Renal claudin-14 expression is not required for regulating Mg(2+) balance in mice.
SourceAmerican Journal of Physiology : Renal Physiology, 320, 5, (2021), pp. F897-F907
Article / Letter to editor
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American Journal of Physiology : Renal Physiology
SubjectRadboudumc 11: Renal disorders RIMLS: Radboud Institute for Molecular Life Sciences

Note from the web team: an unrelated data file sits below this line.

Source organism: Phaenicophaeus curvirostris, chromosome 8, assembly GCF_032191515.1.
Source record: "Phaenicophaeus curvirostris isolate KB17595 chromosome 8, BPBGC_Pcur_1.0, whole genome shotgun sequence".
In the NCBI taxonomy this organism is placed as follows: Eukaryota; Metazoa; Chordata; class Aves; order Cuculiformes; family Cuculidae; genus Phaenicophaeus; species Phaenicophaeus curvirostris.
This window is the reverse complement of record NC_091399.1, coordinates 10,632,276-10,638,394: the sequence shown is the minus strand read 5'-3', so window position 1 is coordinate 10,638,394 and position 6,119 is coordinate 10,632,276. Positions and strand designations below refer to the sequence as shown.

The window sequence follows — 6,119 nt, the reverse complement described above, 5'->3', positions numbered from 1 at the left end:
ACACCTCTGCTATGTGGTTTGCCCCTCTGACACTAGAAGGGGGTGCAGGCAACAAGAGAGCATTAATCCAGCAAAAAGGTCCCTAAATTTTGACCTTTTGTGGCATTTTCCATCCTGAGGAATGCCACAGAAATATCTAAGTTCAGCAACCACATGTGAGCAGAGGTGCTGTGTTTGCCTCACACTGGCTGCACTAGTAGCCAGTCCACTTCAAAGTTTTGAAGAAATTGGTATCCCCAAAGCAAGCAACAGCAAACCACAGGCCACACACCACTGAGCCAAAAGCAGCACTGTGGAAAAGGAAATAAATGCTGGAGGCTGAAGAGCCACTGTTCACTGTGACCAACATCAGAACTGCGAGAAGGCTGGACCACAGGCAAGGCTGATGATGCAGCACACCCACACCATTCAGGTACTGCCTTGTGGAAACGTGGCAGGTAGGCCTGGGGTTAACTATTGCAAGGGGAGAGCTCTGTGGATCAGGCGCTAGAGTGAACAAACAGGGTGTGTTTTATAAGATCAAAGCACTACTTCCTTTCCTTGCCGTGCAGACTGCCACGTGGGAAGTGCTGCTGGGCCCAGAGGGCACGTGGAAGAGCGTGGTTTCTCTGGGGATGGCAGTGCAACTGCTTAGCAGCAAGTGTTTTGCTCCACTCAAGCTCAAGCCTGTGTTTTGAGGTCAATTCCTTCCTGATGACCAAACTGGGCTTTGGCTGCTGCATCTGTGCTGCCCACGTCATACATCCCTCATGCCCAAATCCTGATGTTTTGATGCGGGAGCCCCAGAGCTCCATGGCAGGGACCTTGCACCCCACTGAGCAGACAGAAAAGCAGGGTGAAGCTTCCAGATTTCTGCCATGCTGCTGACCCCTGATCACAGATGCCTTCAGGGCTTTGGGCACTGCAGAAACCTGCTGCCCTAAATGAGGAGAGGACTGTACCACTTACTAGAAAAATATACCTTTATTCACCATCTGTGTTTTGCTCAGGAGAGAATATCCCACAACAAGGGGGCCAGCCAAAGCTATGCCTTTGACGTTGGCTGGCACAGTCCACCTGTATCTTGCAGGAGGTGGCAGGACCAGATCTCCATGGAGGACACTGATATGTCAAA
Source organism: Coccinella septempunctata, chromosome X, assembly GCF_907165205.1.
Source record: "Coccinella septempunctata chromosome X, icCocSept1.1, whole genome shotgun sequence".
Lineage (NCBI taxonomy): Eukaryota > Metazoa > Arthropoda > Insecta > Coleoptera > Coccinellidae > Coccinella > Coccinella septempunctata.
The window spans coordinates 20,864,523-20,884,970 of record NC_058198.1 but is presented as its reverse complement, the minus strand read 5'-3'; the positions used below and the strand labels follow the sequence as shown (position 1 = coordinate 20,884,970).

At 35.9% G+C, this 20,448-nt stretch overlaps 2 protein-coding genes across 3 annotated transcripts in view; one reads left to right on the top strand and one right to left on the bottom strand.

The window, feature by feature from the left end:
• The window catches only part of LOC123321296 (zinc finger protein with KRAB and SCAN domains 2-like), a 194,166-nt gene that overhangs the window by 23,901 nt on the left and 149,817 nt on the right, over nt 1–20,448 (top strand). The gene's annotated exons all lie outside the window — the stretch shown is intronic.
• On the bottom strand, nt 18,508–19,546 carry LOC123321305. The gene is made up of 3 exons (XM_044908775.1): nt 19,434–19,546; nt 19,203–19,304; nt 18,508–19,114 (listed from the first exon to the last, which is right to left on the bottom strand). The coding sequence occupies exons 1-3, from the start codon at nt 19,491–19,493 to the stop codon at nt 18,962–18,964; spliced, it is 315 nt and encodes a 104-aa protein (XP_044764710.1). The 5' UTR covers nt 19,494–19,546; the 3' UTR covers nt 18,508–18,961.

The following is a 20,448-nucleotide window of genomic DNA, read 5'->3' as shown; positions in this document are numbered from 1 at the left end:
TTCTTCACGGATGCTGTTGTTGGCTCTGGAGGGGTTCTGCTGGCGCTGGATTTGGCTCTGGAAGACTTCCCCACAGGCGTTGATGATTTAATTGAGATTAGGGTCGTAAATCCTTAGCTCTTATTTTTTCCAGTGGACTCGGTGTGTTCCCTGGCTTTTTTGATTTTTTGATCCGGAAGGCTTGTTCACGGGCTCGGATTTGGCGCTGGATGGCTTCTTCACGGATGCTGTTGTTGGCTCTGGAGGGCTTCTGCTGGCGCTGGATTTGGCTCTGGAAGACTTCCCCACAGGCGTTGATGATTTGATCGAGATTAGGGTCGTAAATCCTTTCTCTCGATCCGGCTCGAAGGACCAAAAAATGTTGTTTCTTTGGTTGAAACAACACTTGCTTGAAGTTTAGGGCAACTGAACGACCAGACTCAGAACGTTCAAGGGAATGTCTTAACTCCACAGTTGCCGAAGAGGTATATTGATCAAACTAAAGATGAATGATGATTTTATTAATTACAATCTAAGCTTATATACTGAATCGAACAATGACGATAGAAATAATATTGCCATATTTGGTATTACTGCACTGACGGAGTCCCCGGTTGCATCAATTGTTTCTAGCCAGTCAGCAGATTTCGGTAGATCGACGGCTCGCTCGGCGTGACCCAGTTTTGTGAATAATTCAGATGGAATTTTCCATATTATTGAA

The kidneys play a crucial role in maintaining Ca(2+) and Mg(2+) homeostasis by regulating these minerals' reabsorption. In the thick ascending limb of Henle's loop (TAL), Ca(2+) and Mg(2+) are reabsorbed through the tight junctions by a shared paracellular pathway formed by claudin-16 and claudin-19. Hypercalcemia activates the Ca(2+)-sensing receptor (CaSR) in the TAL, causing upregulation of pore-blocking claudin-14 (CLDN14), which reduces Ca(2+) and Mg(2+) reabsorption from this segment. In addition, a high-Mg(2+) diet is known to increase both urinary Mg(2+) and Ca(2+) excretion. Since Mg(2+) may also activate CaSR, we aimed to investigate whether CaSR-dependent increases in CLDN14 expression also regulate urinary Mg(2+) excretion in response to hypermagnesemia. Here, we show that a Mg(2+)-enriched diet increased urinary Mg(2+) and Ca(2+) excretion in mice; however, this occurred without detectable changes in renal CLDN14 expression. The administration of a high-Mg(2+) diet to Cldn14(-/-) mice did not cause more pronounced hypermagnesemia or significantly alter urinary Mg(2+) excretion. Finally, in vitro evaluation of CaSR-driven Cldn14 promoter activity in response to increasing Mg(2+) concentrations revealed that Cldn14 expression only increases at supraphysiological extracellular Mg(2+) levels. Together, these results suggest that CLDN14 is not involved in regulating extracellular Mg(2+) balance following high dietary Mg(2+) intake.NEW & NOTEWORTHY Using transgenic models and in vitro assays, this study examined the effect of Mg(2+) on regulating urinary excretion of Ca(2+) and Mg(2+) via activation of the Ca(2+)-sensing receptor-claudin 14 (CLDN14) pathway. The study suggests that CLDN14 is unlikely to play a significant role in the compensatory response to hypermagnesemia.
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